We do not count ourselves among the legions of Teslarati, but one thing we grudgingly admit is that Elon’s company has everyone licked in terms of range (at least for now.) And so it was that we looked down at the i5’s display and saw a little over 410 kilometers of range was at the ready of our nearly charged to capacity battery level on pickup. There was a chill in the air, and firing up the heated seats and steering wheel while asking the climate control to bring the interior’s temperature to a toasty warmth, that range fell quite a bit. There were drives on dark mornings where we’d even forgo the heat so as to not squander  any unnecessary electrons, but we noted once again that we never face such an issue with internal combustion cars.  The trunk is less commodious than its gas powered counterpart on account of all the EV gubbins back there, so maybe that extra gear you were thinking of taking along on a trip ends up staying home. As our next complaint started to coalesce over our week spent in the i5 genuinely surprised us. For years we’ve devoted effusive praise towards BMW’s iDrive infotainment system and never miss an opportunity to lambaste its earliest iterations. The user interface, graphics and ease of control have always put it among the very best in the business. And yet this newest generation left us feeling cold. For one thing, the control wheel on the console and the haptic pads that orbit it are far too sensitive and lack the tactility we’ve come to expect from BMW. Too often a command gets executed you didn’t want due to an errant brush of a finger.  We also noted that the menu structures themselves seem less intuitive- this was the first time that we can remember where we had to consult the owner’s manual to learn about how to perform certain tasks. One thing that endures is that iDrive remains beautifully rendered, a feast for the eyes in high-resolution. Last gripe: How come Europe gets the Touring (station wagon) variant and we don’t?

Shop BMW Models on
Find Your Next Ride

The Verdict

Our fellow motoring scribes have panned BMW on occasion for losing their focus on making cars that failed to lived up to the The Ultimate Driving Machine ethos the company traded on in the nineties and early ought’s. BMW’s iconic marketing slogan. And yet there is still brilliance afoot in Munich, reminding us that when they put their minds to it the Bimmer family is still capable pf building very intriguing cars. We usually don’t use the word ‘intriguing’ when talking about EVs, but the i5 is a delight to drive, battery pack notwithstanding. You can feel the thoroughbred DNA BMW is famous for in the chassis when you show it some corners, and the steering shows remarkable precision, if a little aloof in terms of feedback. And should you plan to pull the Boost paddle and give the accelerator a hearty squeeze while in Sport mode, you’ll smile inwardly at the massive thrust this car can generate. As the next corner comes into view, you step on a brake pedal that cleanly sheds all that kinetic energy without suffering from the wooden feeling you notice with brakes tasked with regeneration and stopping together.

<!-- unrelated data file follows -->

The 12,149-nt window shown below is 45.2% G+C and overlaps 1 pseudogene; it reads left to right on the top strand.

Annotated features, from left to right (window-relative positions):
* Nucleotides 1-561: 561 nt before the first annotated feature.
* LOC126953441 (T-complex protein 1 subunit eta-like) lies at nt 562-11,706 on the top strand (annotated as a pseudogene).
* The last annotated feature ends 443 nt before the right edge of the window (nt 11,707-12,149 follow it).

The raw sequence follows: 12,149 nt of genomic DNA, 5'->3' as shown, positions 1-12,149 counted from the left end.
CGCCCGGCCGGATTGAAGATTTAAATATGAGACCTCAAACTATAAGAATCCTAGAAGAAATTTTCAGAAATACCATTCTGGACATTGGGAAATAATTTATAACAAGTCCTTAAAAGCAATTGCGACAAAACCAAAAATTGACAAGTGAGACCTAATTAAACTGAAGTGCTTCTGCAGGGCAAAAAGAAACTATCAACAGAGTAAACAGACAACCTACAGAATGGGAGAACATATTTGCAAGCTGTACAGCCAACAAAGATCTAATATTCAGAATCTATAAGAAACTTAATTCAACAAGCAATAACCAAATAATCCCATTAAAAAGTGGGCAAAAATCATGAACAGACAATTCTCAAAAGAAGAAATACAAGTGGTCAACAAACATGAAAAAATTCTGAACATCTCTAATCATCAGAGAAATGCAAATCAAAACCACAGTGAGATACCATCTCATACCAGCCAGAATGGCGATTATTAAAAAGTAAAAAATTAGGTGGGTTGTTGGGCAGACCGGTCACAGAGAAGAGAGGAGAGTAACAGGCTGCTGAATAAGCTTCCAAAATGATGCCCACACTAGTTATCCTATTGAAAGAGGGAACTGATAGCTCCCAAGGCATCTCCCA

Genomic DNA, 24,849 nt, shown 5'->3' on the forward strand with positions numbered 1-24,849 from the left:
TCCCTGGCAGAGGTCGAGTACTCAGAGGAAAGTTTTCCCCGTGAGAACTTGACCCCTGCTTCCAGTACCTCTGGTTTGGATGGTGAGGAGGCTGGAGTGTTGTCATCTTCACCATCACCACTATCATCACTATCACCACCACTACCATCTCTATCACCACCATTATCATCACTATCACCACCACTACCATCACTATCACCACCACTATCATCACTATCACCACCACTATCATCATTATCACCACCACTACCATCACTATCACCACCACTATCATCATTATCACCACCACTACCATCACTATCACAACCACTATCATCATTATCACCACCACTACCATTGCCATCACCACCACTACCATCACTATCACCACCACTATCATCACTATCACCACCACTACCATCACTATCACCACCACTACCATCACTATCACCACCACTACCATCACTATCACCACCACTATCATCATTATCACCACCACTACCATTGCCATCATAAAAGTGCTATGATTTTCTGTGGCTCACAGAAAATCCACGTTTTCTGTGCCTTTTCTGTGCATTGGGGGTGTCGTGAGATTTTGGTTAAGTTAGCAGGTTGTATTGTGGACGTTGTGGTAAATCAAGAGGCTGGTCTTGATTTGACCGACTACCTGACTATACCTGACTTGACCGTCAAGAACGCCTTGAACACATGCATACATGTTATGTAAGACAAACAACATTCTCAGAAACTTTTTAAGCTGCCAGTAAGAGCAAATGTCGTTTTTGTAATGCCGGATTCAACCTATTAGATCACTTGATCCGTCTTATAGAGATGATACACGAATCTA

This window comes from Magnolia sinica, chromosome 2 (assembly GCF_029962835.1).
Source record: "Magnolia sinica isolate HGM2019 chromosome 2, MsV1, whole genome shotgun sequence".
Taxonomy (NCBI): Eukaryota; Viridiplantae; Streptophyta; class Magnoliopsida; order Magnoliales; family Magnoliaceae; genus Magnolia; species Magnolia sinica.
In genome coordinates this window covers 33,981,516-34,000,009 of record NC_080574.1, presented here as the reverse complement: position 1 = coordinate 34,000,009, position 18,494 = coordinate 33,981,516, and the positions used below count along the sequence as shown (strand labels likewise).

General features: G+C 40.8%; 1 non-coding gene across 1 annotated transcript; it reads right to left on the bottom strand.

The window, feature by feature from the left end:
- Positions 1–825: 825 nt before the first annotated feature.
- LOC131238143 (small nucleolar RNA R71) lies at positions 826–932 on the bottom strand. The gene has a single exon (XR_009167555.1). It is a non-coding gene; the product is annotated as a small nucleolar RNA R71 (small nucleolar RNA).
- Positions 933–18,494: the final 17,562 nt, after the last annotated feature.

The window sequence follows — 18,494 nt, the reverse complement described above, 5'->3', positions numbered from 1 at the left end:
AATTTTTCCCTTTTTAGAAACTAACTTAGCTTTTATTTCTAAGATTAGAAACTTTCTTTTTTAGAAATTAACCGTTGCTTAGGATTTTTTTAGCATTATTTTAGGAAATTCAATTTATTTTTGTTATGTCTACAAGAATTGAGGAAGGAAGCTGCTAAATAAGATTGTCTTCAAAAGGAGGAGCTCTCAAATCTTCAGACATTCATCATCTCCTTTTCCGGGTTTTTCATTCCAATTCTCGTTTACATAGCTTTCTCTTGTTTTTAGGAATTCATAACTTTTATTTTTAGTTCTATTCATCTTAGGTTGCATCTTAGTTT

BMW is an outlier amongst its German competitors with its EV strategy. Mercedes and Audi are trying hard- maybe a little too hard- to give their EV offerings a sense on uniqueness over their ICE cousins. BMW simply lifts the body of a gas powers car, bins the engine while installing battery packs and electric motors underneath and voila! You have a BMW i-branded car. So far, the i4, i7 and not the i5 have proven themselves to be excellent specimens of the burgeoning EV ecosystem, and in a surprising turn of events, feel more BMW-esque than many of their current non-electrified lineup.

No matter which side of the EV fence you sit on, nobody can deny that BMW is on to something with its i subbrand of EVs. They do all the EV stuff well and are simultaneously rewarding to drive in any situation. We therefore wholeheartedly conclude that BMW is highly deserving of the mad props we eluded to earlier.

2024 BMW i5 M60 xDrive - Specifications

  • Price as tested: $113,600
  • Body Type: 4-door, 5 passenger sedan
  • Powertrain Layout: Front and Rear Electric Motors/All-Wheel Drive
  • Power Source: FRONT- permanent-magnet synchronous AC
  • Power Source: REAR- permanent-magnet synchronous AC
  • Battery Capacity/Type: 84.3-kWh lithium-ion
  • Total Horsepower: 590 @ 0 rpm
  • Total Torque (lb-ft.): 586 @ 0 rpm
  • Transmission: 1-speed direct drive
  • Curb weight: 2,380 kg (5,247 lbs)
  • Observed Energy Economy: 16.2kWh/100km